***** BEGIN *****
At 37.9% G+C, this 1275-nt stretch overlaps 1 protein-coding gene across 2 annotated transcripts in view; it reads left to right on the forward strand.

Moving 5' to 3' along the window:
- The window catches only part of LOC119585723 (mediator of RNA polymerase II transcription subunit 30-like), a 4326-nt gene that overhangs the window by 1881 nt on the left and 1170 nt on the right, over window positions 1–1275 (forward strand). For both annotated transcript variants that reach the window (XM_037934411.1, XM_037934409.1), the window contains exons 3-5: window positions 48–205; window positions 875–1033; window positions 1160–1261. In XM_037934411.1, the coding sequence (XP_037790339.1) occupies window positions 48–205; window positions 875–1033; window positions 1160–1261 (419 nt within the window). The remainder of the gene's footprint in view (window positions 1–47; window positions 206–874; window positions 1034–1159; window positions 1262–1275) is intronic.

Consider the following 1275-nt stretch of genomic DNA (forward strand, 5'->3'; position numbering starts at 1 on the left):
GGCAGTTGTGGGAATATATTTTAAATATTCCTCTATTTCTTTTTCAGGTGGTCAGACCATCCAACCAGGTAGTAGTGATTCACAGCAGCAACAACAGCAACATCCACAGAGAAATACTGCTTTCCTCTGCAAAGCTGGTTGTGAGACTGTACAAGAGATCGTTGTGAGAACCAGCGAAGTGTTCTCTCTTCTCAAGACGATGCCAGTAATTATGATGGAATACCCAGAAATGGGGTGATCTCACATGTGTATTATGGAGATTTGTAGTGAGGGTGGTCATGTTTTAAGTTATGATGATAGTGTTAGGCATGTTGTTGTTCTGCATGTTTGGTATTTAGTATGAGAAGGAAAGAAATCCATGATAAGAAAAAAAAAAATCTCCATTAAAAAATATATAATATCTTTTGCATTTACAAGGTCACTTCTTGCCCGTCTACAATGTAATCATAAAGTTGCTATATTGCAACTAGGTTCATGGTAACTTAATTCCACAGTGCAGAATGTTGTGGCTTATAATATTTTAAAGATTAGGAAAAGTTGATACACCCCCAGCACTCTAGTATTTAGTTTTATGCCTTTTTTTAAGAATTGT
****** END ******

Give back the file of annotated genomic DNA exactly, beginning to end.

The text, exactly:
At 37.9% G+C, this 1275-nt stretch overlaps 1 protein-coding gene across 2 annotated transcripts in view; it reads left to right on the forward strand.

Moving 5' to 3' along the window:
- The window catches only part of LOC119585723 (mediator of RNA polymerase II transcription subunit 30-like), a 4326-nt gene that overhangs the window by 1881 nt on the left and 1170 nt on the right, over window positions 1–1275 (forward strand). For both annotated transcript variants that reach the window (XM_037934411.1, XM_037934409.1), the window contains exons 3-5: window positions 48–205; window positions 875–1033; window positions 1160–1261. In XM_037934411.1, the coding sequence (XP_037790339.1) occupies window positions 48–205; window positions 875–1033; window positions 1160–1261 (419 nt within the window). The remainder of the gene's footprint in view (window positions 1–47; window positions 206–874; window positions 1034–1159; window positions 1262–1275) is intronic.

Consider the following 1275-nt stretch of genomic DNA (forward strand, 5'->3'; position numbering starts at 1 on the left):
GGCAGTTGTGGGAATATATTTTAAATATTCCTCTATTTCTTTTTCAGGTGGTCAGACCATCCAACCAGGTAGTAGTGATTCACAGCAGCAACAACAGCAACATCCACAGAGAAATACTGCTTTCCTCTGCAAAGCTGGTTGTGAGACTGTACAAGAGATCGTTGTGAGAACCAGCGAAGTGTTCTCTCTTCTCAAGACGATGCCAGTAATTATGATGGAATACCCAGAAATGGGGTGATCTCACATGTGTATTATGGAGATTTGTAGTGAGGGTGGTCATGTTTTAAGTTATGATGATAGTGTTAGGCATGTTGTTGTTCTGCATGTTTGGTATTTAGTATGAGAAGGAAAGAAATCCATGATAAGAAAAAAAAAAATCTCCATTAAAAAATATATAATATCTTTTGCATTTACAAGGTCACTTCTTGCCCGTCTACAATGTAATCATAAAGTTGCTATATTGCAACTAGGTTCATGGTAACTTAATTCCACAGTGCAGAATGTTGTGGCTTATAATATTTTAAAGATTAGGAAAAGTTGATACACCCCCAGCACTCTAGTATTTAGTTTTATGCCTTTTTTTAAGAATTGT